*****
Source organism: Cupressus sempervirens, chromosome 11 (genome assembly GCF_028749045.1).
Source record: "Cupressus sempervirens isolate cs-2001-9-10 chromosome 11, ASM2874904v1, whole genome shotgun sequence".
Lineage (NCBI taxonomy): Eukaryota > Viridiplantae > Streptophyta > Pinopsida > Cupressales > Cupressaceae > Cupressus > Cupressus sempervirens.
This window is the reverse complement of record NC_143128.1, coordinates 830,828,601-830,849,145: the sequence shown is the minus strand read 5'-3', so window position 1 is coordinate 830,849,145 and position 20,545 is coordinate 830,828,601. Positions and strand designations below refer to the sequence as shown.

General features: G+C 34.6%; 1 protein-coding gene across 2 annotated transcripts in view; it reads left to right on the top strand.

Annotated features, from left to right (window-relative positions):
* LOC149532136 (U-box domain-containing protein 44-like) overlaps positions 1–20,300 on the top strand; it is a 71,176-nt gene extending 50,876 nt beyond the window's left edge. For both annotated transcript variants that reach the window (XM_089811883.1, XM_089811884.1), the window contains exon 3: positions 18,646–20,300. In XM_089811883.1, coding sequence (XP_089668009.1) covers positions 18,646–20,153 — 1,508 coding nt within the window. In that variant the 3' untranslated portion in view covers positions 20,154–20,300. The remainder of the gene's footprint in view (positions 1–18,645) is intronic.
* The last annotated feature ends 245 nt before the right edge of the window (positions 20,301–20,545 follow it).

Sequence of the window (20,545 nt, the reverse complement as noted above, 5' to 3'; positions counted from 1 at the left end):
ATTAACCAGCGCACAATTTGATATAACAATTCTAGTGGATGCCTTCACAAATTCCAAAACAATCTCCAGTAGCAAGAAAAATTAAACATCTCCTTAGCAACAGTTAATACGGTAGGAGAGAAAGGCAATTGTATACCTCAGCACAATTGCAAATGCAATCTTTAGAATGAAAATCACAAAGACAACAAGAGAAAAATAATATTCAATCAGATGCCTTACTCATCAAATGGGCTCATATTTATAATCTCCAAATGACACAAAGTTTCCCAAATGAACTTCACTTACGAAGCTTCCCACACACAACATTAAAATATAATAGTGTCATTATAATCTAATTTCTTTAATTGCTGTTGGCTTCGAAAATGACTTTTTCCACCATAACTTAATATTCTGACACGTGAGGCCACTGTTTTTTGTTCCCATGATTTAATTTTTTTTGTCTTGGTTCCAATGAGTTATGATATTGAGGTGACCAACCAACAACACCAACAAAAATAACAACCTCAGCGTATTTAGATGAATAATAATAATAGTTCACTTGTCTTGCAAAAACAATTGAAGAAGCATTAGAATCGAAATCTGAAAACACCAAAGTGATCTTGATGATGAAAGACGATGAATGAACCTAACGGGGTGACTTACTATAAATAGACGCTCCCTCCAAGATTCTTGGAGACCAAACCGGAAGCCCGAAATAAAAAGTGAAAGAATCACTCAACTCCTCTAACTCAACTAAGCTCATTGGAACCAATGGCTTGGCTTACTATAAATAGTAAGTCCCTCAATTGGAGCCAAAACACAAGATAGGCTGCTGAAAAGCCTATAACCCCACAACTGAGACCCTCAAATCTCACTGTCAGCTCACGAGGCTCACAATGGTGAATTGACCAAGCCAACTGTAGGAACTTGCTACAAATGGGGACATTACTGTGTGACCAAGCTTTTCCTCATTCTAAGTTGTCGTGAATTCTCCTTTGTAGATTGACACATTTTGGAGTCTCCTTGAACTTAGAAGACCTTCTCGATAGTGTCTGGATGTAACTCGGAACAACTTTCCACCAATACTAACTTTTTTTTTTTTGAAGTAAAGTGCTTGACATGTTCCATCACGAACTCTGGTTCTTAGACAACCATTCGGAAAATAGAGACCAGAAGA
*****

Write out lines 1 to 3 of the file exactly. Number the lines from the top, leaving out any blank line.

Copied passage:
Source organism: Cupressus sempervirens, chromosome 11 (genome assembly GCF_028749045.1).
Source record: "Cupressus sempervirens isolate cs-2001-9-10 chromosome 11, ASM2874904v1, whole genome shotgun sequence".
Lineage (NCBI taxonomy): Eukaryota > Viridiplantae > Streptophyta > Pinopsida > Cupressales > Cupressaceae > Cupressus > Cupressus sempervirens.